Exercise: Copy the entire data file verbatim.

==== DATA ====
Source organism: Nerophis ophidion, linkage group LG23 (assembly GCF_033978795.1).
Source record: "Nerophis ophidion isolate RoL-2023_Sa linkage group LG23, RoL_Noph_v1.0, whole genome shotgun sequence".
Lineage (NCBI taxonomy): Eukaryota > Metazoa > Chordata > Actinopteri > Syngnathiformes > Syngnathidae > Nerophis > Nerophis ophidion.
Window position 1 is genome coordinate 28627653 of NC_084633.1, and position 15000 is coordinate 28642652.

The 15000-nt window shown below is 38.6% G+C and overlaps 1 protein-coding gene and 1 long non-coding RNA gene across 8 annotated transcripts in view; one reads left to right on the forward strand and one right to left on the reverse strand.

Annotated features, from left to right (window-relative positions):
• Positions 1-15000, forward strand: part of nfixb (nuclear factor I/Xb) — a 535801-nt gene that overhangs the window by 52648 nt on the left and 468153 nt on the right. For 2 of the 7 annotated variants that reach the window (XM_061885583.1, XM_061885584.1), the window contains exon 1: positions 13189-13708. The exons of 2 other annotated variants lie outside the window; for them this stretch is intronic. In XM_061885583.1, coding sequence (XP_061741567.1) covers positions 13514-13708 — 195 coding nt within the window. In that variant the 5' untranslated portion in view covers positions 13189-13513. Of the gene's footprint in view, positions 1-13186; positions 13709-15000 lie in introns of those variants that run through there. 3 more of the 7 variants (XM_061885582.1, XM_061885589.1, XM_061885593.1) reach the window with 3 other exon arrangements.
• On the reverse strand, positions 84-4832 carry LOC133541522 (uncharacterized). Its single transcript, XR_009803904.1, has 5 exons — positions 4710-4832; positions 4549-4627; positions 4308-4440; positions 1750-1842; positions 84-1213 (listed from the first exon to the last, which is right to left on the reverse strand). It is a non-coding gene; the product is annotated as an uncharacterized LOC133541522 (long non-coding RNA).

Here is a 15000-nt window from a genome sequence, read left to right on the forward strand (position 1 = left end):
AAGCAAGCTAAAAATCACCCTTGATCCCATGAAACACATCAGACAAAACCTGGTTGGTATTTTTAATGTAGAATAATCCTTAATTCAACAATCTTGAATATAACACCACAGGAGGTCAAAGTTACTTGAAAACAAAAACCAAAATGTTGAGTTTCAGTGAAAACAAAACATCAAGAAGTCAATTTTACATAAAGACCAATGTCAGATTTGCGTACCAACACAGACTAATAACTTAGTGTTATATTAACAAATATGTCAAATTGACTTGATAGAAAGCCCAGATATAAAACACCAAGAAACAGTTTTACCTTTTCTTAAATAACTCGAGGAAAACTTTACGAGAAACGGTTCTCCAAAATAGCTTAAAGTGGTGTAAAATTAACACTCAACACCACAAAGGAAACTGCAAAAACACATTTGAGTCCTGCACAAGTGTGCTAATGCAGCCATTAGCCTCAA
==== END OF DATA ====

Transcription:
Source organism: Nerophis ophidion, linkage group LG23 (assembly GCF_033978795.1).
Source record: "Nerophis ophidion isolate RoL-2023_Sa linkage group LG23, RoL_Noph_v1.0, whole genome shotgun sequence".
Lineage (NCBI taxonomy): Eukaryota > Metazoa > Chordata > Actinopteri > Syngnathiformes > Syngnathidae > Nerophis > Nerophis ophidion.
Window position 1 is genome coordinate 28627653 of NC_084633.1, and position 15000 is coordinate 28642652.

The 15000-nt window shown below is 38.6% G+C and overlaps 1 protein-coding gene and 1 long non-coding RNA gene across 8 annotated transcripts in view; one reads left to right on the forward strand and one right to left on the reverse strand.

Annotated features, from left to right (window-relative positions):
• Positions 1-15000, forward strand: part of nfixb (nuclear factor I/Xb) — a 535801-nt gene that overhangs the window by 52648 nt on the left and 468153 nt on the right. For 2 of the 7 annotated variants that reach the window (XM_061885583.1, XM_061885584.1), the window contains exon 1: positions 13189-13708. The exons of 2 other annotated variants lie outside the window; for them this stretch is intronic. In XM_061885583.1, coding sequence (XP_061741567.1) covers positions 13514-13708 — 195 coding nt within the window. In that variant the 5' untranslated portion in view covers positions 13189-13513. Of the gene's footprint in view, positions 1-13186; positions 13709-15000 lie in introns of those variants that run through there. 3 more of the 7 variants (XM_061885582.1, XM_061885589.1, XM_061885593.1) reach the window with 3 other exon arrangements.
• On the reverse strand, positions 84-4832 carry LOC133541522 (uncharacterized). Its single transcript, XR_009803904.1, has 5 exons — positions 4710-4832; positions 4549-4627; positions 4308-4440; positions 1750-1842; positions 84-1213 (listed from the first exon to the last, which is right to left on the reverse strand). It is a non-coding gene; the product is annotated as an uncharacterized LOC133541522 (long non-coding RNA).

Here is a 15000-nt window from a genome sequence, read left to right on the forward strand (position 1 = left end):
AAGCAAGCTAAAAATCACCCTTGATCCCATGAAACACATCAGACAAAACCTGGTTGGTATTTTTAATGTAGAATAATCCTTAATTCAACAATCTTGAATATAACACCACAGGAGGTCAAAGTTACTTGAAAACAAAAACCAAAATGTTGAGTTTCAGTGAAAACAAAACATCAAGAAGTCAATTTTACATAAAGACCAATGTCAGATTTGCGTACCAACACAGACTAATAACTTAGTGTTATATTAACAAATATGTCAAATTGACTTGATAGAAAGCCCAGATATAAAACACCAAGAAACAGTTTTACCTTTTCTTAAATAACTCGAGGAAAACTTTACGAGAAACGGTTCTCCAAAATAGCTTAAAGTGGTGTAAAATTAACACTCAACACCACAAAGGAAACTGCAAAAACACATTTGAGTCCTGCACAAGTGTGCTAATGCAGCCATTAGCCTCAA